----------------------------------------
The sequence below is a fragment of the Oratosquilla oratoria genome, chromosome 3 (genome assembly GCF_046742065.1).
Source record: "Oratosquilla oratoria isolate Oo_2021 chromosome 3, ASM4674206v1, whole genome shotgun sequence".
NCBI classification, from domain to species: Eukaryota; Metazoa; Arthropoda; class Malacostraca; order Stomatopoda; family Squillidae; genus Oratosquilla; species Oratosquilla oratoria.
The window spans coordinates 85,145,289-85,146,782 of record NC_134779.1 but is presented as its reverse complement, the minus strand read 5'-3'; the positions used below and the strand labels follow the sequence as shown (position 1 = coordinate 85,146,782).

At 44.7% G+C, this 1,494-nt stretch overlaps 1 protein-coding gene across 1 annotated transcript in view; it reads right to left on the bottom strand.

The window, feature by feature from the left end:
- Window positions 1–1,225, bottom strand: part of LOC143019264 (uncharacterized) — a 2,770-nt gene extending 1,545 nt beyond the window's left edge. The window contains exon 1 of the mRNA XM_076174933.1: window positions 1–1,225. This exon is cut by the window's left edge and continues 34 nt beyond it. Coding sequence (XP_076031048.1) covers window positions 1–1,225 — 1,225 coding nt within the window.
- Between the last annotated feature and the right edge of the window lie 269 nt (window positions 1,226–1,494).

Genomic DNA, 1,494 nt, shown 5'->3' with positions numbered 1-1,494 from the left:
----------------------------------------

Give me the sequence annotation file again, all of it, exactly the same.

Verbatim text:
The sequence below is a fragment of the Oratosquilla oratoria genome, chromosome 3 (genome assembly GCF_046742065.1).
Source record: "Oratosquilla oratoria isolate Oo_2021 chromosome 3, ASM4674206v1, whole genome shotgun sequence".
NCBI classification, from domain to species: Eukaryota; Metazoa; Arthropoda; class Malacostraca; order Stomatopoda; family Squillidae; genus Oratosquilla; species Oratosquilla oratoria.
The window spans coordinates 85,145,289-85,146,782 of record NC_134779.1 but is presented as its reverse complement, the minus strand read 5'-3'; the positions used below and the strand labels follow the sequence as shown (position 1 = coordinate 85,146,782).

At 44.7% G+C, this 1,494-nt stretch overlaps 1 protein-coding gene across 1 annotated transcript in view; it reads right to left on the bottom strand.

The window, feature by feature from the left end:
- Window positions 1–1,225, bottom strand: part of LOC143019264 (uncharacterized) — a 2,770-nt gene extending 1,545 nt beyond the window's left edge. The window contains exon 1 of the mRNA XM_076174933.1: window positions 1–1,225. This exon is cut by the window's left edge and continues 34 nt beyond it. Coding sequence (XP_076031048.1) covers window positions 1–1,225 — 1,225 coding nt within the window.
- Between the last annotated feature and the right edge of the window lie 269 nt (window positions 1,226–1,494).

Genomic DNA, 1,494 nt, shown 5'->3' with positions numbered 1-1,494 from the left: